Conflict Resolution in Imperial Germany
Volume 336 of the Studien zur europäischen Rechtsgeschichte out now
In any system of dependent employment, labour disputes are and have always been part for the course. In this recently published book, Dennis Vogt takes a close look at the institutions that contributed to the resolution of such conflicts in the German Empire between 1890 and 1918. Based on cases tried before trade courts, merchant courts and public legal service offices, the author analyses the ‘work with the conflict’ as a process of negotiations between employees and employers as well as those in charge of resolving the conflict at the relevant institutions.
The study uses trial records from local archives and from public administration bodies, but also contributions to relevant publications such as the journal ‘Gewerbe- und Kaufmannsgericht’. Based on a thorough evaluation of the sources with regard to both quantity and quality, the author offers a reconstruction of how institutional conflict resolution occurred in concrete cases. By interweaving micro and macro perspectives, he also achieves a comprehensive assessment of how labour conflicts were resolved in the Germany of Emperor Wilhelm II.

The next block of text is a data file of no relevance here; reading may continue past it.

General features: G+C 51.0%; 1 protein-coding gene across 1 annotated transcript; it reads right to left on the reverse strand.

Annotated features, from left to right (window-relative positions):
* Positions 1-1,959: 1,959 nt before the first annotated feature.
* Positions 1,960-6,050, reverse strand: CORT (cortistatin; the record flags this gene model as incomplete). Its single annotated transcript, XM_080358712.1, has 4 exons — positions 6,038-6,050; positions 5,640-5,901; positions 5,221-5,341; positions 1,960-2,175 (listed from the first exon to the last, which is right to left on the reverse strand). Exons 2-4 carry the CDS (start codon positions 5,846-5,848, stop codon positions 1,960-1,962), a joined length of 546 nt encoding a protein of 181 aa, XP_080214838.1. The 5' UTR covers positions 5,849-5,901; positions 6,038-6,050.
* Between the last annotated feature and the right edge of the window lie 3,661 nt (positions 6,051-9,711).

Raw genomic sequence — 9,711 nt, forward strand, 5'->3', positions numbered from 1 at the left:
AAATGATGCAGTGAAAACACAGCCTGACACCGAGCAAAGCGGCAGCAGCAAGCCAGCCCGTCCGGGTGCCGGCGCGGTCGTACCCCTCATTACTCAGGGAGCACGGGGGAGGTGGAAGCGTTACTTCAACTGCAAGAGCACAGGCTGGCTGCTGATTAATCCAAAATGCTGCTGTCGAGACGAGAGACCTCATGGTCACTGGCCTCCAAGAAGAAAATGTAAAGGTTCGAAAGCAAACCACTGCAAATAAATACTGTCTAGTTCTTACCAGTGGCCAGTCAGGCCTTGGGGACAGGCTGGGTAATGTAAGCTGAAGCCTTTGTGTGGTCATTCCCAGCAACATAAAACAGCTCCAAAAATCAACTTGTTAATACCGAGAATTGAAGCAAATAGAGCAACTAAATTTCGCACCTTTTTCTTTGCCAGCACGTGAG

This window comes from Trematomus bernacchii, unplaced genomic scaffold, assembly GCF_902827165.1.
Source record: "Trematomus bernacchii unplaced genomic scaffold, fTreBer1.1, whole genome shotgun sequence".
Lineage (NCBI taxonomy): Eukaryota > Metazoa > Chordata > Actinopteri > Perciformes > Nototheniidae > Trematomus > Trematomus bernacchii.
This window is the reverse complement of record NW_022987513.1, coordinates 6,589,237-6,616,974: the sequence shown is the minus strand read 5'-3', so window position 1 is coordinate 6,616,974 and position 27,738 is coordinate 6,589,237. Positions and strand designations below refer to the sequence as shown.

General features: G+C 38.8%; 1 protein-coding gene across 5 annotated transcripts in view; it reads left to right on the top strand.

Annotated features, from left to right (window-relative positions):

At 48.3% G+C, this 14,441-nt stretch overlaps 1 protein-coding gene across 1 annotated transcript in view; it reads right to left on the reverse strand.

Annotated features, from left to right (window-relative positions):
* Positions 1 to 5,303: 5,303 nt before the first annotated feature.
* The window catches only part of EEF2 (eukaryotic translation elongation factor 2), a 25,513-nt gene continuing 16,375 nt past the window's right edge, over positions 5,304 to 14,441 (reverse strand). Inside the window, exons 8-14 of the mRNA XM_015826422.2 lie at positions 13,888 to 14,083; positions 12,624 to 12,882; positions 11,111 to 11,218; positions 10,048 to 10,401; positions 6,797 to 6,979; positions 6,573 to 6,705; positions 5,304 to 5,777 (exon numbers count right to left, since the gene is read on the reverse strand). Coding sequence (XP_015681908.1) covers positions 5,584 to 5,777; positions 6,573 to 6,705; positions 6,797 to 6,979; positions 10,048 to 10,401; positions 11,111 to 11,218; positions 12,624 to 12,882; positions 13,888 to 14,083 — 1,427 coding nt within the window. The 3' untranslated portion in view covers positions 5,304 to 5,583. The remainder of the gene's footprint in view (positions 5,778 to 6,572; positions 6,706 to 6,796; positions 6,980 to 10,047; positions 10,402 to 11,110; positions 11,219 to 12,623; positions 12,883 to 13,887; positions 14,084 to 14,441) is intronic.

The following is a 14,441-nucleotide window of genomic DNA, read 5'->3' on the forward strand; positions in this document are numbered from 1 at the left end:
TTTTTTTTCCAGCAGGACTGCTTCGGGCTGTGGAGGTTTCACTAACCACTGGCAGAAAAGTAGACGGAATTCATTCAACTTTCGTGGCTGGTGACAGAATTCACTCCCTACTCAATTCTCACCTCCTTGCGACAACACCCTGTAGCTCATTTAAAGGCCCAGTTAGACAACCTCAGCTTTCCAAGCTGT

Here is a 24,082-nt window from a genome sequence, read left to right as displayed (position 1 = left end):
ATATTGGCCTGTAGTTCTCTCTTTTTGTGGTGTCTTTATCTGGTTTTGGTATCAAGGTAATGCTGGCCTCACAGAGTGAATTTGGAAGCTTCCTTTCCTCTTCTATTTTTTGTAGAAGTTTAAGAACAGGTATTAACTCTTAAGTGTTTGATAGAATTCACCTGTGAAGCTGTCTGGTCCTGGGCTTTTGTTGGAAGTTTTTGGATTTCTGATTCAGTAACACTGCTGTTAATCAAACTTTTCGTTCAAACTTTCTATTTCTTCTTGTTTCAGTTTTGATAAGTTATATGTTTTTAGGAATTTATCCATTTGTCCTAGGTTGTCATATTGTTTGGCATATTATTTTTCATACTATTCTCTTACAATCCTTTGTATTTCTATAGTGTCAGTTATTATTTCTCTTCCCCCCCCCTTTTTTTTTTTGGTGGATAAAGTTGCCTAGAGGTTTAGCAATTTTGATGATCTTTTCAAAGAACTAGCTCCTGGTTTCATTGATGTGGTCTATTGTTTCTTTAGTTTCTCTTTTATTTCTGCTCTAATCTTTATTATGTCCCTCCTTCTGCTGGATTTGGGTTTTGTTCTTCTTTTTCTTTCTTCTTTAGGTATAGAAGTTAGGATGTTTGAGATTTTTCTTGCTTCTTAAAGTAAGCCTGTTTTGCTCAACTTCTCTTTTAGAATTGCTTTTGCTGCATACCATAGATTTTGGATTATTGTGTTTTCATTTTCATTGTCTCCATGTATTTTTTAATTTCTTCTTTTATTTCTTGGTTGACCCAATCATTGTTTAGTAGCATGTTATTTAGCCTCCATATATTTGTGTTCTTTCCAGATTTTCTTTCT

Institutional labour conflict resolution, the working world, and society in the empire – in particular at local level – were intertwined in multiple ways. Therefore Vogt’s legal history study also draws on research in labour history, social history, cultural history and other disciplines. This PhD thesis was developed as part of the LOEWE focus Außergerichtliche und gerichtliche Konfliktlösung at the Goethe University Frankfurt am Main.
This book is volume 7 in the series Moderne Regulierungsregime of the Studien zur europäischen Rechtsgeschichte.